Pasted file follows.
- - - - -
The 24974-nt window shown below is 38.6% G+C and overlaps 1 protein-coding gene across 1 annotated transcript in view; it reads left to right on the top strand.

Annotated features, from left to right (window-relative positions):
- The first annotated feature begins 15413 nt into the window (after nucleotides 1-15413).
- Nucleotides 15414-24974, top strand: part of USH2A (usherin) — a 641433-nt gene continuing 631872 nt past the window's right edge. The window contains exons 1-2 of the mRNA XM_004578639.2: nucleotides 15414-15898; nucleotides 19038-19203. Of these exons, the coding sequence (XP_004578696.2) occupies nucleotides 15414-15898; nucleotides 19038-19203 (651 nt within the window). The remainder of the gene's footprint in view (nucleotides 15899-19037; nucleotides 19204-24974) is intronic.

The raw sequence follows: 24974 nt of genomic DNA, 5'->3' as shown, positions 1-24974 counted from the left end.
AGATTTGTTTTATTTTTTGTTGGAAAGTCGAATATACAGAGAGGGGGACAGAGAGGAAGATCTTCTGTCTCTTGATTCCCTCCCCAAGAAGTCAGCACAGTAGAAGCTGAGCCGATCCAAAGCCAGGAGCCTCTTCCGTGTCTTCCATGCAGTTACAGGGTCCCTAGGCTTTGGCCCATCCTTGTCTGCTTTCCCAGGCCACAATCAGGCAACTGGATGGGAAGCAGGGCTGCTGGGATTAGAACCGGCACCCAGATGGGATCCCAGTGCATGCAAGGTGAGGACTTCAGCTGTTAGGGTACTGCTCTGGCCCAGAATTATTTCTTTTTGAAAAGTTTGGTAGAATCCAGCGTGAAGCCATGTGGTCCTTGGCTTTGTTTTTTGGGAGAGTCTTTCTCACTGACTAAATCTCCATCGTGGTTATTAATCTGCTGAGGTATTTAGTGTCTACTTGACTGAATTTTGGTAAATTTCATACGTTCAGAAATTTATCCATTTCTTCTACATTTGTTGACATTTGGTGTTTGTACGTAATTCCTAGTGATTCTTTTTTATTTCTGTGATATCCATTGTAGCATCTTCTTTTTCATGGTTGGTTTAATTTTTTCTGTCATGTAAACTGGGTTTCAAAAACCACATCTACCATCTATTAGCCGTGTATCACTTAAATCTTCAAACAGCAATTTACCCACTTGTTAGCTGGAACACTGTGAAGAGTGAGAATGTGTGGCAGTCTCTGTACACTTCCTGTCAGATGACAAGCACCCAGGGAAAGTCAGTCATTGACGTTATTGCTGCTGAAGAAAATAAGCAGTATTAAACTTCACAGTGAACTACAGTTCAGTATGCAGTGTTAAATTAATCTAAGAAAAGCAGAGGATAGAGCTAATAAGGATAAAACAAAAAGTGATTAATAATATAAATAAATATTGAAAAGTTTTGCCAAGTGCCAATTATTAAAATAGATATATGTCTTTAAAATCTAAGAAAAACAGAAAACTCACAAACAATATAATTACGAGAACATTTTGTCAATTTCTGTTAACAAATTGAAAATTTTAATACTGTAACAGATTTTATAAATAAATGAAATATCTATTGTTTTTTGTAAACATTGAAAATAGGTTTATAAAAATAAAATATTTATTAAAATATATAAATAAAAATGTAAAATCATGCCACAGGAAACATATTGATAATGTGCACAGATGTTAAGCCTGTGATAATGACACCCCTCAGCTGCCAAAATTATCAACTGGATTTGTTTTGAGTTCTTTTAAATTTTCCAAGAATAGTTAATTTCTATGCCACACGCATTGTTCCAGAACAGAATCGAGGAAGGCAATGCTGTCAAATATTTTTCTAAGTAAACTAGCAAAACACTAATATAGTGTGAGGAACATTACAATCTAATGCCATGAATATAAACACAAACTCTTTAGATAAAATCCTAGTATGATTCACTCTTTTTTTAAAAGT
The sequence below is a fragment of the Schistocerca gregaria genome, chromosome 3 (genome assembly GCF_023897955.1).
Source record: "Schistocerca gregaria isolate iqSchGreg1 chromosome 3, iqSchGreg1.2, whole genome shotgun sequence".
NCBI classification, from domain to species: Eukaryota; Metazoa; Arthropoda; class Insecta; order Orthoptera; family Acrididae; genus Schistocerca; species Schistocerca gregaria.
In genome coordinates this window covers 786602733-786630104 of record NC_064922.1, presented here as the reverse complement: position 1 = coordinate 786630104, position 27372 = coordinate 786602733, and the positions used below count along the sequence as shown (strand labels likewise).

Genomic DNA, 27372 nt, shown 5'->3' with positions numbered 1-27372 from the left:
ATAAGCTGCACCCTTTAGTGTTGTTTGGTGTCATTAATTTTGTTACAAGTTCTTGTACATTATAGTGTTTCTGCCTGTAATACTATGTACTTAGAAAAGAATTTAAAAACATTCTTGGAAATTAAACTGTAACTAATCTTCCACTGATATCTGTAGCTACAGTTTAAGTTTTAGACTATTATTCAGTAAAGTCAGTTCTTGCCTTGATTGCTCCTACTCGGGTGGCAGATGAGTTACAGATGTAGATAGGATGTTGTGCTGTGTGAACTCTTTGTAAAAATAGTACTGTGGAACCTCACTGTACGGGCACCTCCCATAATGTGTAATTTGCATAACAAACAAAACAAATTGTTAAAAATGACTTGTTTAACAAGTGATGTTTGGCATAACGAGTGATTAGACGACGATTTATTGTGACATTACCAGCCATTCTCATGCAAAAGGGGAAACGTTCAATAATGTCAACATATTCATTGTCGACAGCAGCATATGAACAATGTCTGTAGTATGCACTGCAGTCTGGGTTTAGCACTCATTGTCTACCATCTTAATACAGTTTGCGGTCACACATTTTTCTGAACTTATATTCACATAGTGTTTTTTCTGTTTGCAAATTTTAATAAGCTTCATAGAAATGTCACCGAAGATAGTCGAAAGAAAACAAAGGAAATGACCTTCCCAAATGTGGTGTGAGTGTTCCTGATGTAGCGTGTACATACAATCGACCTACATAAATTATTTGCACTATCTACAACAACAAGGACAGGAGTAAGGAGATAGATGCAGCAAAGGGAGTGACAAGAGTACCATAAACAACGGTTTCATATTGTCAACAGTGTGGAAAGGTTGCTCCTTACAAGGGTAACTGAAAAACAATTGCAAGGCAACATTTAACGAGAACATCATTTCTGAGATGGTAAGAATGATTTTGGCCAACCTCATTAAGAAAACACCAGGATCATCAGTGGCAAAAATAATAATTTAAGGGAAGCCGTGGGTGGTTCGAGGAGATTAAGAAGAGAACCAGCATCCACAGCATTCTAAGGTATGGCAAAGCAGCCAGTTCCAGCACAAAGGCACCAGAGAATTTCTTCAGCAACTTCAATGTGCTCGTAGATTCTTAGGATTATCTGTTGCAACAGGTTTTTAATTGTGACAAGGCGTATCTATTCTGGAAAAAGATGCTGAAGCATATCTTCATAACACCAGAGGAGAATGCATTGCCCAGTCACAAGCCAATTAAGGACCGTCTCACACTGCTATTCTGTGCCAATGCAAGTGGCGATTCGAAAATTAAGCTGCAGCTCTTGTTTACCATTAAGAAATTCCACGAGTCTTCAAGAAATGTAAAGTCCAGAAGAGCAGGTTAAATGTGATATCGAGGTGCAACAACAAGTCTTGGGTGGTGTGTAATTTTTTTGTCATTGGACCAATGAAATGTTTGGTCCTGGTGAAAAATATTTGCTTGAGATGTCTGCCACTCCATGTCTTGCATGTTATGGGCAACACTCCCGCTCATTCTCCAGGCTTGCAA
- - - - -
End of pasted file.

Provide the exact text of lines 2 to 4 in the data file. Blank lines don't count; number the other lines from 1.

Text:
Annotated features, from left to right (window-relative positions):
- The first annotated feature begins 15413 nt into the window (after nucleotides 1-15413).
- Nucleotides 15414-24974, top strand: part of USH2A (usherin) — a 641433-nt gene continuing 631872 nt past the window's right edge. The window contains exons 1-2 of the mRNA XM_004578639.2: nucleotides 15414-15898; nucleotides 19038-19203. Of these exons, the coding sequence (XP_004578696.2) occupies nucleotides 15414-15898; nucleotides 19038-19203 (651 nt within the window). The remainder of the gene's footprint in view (nucleotides 15899-19037; nucleotides 19204-24974) is intronic.